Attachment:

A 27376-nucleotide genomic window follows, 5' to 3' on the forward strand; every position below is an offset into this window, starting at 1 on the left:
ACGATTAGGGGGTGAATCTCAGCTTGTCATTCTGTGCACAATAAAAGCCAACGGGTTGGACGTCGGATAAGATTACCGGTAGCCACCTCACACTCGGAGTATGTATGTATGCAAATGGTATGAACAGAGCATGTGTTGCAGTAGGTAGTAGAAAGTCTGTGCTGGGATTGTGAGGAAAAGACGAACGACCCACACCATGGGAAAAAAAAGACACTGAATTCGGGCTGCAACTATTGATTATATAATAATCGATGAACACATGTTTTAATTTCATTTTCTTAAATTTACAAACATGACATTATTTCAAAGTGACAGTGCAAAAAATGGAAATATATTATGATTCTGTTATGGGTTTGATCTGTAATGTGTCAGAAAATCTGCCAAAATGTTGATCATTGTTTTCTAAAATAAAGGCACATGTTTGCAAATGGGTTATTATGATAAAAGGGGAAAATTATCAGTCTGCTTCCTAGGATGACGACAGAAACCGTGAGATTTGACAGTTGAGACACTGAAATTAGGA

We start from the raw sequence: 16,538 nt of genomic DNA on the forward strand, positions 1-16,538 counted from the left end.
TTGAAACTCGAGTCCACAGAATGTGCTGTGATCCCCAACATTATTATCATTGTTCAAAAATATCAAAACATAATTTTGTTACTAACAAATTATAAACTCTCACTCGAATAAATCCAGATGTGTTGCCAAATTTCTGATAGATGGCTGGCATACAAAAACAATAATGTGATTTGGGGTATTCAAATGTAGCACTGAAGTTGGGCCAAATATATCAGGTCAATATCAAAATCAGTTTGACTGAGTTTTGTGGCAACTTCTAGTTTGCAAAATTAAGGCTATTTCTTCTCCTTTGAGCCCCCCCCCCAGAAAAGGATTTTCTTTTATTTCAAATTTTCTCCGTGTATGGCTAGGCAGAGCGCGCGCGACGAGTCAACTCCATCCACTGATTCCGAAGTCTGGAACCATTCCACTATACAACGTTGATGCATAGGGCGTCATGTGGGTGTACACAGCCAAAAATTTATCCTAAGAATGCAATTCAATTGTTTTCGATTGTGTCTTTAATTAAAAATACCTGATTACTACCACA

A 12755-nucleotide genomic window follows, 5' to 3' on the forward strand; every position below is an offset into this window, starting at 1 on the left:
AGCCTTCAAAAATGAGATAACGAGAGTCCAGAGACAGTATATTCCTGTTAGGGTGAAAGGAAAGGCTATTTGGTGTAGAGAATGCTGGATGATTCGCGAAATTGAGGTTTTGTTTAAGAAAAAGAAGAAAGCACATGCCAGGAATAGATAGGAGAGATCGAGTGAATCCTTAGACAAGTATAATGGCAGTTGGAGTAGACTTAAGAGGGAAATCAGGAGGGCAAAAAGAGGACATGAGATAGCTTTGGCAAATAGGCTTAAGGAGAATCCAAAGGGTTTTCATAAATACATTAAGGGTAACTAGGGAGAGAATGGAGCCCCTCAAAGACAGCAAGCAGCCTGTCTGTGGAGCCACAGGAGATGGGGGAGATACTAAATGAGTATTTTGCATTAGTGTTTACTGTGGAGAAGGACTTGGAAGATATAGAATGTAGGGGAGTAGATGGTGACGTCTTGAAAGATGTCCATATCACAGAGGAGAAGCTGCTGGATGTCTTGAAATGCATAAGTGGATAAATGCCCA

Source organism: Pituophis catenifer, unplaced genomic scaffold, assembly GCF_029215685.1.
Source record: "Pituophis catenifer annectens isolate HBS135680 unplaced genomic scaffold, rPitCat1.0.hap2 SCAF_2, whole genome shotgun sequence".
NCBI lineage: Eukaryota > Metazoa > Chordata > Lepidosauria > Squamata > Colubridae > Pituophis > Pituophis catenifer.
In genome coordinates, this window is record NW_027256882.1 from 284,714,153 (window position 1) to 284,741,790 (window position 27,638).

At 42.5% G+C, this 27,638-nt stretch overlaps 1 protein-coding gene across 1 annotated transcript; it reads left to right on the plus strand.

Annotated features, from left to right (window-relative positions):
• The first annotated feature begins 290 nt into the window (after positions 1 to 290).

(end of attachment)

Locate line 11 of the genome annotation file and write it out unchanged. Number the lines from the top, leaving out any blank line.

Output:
At 42.5% G+C, this 27,638-nt stretch overlaps 1 protein-coding gene across 1 annotated transcript; it reads left to right on the plus strand.